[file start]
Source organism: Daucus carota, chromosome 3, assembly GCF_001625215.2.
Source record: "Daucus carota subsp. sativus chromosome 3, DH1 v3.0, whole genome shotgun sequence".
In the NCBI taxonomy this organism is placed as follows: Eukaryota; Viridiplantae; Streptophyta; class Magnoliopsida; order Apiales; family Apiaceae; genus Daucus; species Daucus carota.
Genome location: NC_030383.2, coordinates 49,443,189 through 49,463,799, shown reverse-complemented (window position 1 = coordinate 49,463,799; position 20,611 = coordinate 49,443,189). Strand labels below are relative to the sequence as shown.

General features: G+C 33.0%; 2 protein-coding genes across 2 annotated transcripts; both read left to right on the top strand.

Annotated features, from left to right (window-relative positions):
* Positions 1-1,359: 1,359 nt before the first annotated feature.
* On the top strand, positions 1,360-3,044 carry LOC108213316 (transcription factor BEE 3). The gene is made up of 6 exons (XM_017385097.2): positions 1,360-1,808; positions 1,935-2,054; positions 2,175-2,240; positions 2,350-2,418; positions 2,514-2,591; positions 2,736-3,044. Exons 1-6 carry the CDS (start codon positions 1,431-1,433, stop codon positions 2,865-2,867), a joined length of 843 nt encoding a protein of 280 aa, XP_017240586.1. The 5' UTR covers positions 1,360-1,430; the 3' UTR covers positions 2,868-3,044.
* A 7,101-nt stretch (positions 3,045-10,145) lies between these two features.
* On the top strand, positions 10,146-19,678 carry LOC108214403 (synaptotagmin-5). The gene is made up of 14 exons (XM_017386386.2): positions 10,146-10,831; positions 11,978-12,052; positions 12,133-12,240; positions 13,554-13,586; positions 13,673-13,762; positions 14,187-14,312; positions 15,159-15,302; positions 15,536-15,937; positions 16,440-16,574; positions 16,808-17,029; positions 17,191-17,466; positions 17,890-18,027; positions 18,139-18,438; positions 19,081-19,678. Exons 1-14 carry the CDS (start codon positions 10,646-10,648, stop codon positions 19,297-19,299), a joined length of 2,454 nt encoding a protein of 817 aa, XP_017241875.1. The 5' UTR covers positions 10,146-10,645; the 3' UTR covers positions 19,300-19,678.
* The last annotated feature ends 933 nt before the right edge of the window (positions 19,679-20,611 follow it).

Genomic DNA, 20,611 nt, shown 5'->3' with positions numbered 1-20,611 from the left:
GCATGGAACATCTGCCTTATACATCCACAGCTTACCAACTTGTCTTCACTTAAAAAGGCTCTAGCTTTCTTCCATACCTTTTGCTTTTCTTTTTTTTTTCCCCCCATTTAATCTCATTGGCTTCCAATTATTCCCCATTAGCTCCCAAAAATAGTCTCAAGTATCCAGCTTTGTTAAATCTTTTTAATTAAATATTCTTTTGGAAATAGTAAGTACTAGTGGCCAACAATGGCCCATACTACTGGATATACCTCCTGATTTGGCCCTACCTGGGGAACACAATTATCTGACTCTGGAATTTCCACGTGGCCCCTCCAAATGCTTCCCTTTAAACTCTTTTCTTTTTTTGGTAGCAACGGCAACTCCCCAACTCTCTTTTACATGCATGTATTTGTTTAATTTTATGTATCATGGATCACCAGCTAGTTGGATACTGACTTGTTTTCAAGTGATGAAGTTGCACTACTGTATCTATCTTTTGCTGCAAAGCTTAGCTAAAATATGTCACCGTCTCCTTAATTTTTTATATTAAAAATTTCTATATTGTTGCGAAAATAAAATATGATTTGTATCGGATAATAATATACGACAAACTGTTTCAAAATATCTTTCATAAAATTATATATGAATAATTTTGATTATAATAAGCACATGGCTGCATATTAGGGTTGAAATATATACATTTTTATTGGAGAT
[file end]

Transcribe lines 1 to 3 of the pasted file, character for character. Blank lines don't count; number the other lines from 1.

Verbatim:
Source organism: Daucus carota, chromosome 3, assembly GCF_001625215.2.
Source record: "Daucus carota subsp. sativus chromosome 3, DH1 v3.0, whole genome shotgun sequence".
In the NCBI taxonomy this organism is placed as follows: Eukaryota; Viridiplantae; Streptophyta; class Magnoliopsida; order Apiales; family Apiaceae; genus Daucus; species Daucus carota.